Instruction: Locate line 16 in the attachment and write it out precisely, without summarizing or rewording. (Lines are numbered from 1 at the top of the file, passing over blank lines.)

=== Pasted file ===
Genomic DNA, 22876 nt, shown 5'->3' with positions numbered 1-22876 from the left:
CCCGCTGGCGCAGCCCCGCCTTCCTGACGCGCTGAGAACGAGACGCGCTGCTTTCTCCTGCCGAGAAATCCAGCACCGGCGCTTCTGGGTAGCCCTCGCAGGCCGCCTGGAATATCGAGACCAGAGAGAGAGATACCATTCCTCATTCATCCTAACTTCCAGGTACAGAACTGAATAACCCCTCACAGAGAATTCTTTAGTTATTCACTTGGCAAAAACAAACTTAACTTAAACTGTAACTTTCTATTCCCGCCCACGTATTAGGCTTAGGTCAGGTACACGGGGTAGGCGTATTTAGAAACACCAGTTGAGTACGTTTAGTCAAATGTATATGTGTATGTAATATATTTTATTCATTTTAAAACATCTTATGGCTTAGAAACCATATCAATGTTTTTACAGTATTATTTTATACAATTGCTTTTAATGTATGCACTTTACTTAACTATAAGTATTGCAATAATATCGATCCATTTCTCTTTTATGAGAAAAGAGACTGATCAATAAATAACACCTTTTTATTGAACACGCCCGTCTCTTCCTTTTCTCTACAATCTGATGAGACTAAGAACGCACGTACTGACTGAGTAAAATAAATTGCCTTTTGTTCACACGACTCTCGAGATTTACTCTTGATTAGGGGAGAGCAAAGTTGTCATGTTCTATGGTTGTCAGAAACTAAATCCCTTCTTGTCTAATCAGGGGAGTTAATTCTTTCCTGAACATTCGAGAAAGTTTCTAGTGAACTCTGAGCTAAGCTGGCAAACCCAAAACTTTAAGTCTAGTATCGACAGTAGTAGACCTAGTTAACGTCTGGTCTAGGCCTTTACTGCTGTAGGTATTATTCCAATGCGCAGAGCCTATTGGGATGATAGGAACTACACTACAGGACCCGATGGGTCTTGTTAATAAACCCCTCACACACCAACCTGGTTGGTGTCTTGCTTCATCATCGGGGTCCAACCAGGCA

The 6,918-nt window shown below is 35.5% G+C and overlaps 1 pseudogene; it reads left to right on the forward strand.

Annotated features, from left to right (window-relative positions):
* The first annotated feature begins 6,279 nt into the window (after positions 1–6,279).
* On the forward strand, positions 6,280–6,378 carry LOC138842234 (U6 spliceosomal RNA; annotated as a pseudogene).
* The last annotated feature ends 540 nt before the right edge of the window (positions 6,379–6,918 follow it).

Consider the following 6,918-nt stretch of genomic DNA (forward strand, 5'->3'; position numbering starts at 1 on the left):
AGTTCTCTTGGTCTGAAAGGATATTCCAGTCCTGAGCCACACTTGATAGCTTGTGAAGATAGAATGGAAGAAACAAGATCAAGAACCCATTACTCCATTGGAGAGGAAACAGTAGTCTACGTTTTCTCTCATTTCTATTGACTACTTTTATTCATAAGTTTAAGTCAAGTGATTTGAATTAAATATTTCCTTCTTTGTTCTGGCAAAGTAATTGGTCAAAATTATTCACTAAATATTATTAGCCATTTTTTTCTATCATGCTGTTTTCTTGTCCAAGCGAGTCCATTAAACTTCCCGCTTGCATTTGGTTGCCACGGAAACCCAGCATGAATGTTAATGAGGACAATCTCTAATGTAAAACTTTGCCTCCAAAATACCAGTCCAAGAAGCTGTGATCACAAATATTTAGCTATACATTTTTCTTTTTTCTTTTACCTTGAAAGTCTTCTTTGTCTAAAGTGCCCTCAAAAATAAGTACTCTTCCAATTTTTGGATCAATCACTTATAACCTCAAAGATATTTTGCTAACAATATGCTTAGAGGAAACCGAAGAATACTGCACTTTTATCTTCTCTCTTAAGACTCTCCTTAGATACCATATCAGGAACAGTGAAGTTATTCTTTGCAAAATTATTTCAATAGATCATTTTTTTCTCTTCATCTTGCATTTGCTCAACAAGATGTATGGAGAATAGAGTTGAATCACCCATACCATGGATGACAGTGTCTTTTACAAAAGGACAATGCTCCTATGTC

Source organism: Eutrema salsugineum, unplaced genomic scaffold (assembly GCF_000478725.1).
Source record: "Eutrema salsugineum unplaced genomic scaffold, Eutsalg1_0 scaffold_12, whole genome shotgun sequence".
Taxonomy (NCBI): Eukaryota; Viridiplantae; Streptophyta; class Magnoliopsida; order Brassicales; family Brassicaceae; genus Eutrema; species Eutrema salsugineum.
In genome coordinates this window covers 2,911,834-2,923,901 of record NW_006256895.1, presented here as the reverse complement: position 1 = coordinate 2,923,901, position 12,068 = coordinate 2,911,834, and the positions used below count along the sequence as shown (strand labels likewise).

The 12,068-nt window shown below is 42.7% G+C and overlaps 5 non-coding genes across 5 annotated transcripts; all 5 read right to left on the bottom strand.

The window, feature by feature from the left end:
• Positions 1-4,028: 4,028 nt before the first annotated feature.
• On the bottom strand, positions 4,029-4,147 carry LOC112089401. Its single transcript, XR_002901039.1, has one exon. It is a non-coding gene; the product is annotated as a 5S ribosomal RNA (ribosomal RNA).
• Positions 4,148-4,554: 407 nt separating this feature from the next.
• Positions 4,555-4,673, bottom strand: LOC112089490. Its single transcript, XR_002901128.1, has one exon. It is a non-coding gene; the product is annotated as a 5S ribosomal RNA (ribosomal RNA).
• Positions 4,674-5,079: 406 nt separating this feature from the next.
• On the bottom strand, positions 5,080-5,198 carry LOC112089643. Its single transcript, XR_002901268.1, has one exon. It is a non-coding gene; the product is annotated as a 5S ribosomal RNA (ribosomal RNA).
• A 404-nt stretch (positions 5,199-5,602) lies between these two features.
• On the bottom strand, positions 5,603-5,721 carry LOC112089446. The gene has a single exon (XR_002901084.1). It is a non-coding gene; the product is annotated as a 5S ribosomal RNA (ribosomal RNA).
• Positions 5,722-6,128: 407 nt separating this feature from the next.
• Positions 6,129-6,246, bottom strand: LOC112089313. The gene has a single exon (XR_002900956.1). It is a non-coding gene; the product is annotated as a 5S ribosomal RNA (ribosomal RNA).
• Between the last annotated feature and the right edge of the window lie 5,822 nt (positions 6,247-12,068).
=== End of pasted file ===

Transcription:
• Positions 1-4,028: 4,028 nt before the first annotated feature.